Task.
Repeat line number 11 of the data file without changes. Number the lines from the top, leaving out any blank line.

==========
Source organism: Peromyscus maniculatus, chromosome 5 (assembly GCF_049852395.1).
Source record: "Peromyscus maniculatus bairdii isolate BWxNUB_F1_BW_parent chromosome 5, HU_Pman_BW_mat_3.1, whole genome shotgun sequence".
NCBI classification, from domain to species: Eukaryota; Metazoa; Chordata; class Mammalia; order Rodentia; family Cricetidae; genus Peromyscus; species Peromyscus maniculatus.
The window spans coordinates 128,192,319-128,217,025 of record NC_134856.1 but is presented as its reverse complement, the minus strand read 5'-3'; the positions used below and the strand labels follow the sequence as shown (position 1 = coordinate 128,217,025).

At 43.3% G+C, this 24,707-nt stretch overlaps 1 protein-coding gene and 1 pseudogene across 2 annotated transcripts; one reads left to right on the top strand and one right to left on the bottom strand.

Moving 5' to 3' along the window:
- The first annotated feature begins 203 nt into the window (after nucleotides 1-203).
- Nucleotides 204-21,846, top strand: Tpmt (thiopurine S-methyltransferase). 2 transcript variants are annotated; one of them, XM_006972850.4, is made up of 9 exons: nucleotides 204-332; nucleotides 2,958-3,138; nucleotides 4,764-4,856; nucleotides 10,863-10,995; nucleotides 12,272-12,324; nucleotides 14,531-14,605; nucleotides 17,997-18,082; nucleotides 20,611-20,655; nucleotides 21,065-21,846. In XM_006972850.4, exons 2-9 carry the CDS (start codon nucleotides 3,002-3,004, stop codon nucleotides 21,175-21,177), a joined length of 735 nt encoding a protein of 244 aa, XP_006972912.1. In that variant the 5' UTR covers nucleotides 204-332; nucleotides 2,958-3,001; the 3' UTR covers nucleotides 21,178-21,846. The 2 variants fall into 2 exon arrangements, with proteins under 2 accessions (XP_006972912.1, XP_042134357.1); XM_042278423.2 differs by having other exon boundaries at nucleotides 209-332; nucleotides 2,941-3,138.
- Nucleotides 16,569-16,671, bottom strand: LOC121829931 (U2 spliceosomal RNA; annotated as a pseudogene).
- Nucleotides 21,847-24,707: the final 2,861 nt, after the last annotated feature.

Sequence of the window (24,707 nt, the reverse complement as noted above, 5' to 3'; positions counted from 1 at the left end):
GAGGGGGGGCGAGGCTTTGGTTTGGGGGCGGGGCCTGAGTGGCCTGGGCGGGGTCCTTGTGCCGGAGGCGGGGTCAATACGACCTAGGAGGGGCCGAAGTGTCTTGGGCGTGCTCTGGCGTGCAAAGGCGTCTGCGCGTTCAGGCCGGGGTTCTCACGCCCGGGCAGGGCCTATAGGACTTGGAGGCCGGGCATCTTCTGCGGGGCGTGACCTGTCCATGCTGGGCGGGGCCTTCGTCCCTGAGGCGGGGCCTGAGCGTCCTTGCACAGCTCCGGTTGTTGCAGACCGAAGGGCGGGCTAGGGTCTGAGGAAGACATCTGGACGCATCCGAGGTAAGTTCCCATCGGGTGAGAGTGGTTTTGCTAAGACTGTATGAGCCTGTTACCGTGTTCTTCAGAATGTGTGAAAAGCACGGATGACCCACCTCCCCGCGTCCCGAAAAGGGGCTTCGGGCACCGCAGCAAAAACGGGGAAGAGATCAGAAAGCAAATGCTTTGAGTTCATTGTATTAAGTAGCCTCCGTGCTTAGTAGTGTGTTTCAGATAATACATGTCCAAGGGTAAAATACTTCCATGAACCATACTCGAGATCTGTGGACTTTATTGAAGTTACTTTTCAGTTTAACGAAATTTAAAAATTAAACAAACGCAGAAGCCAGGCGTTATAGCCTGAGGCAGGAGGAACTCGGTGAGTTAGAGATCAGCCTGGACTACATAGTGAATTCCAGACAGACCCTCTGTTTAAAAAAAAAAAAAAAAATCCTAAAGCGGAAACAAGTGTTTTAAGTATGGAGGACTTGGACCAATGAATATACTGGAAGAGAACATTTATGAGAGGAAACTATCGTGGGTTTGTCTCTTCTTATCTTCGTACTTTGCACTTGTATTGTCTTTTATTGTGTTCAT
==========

Sequence of the window (24,707 nt, the reverse complement as noted above, 5' to 3'; positions counted from 1 at the left end):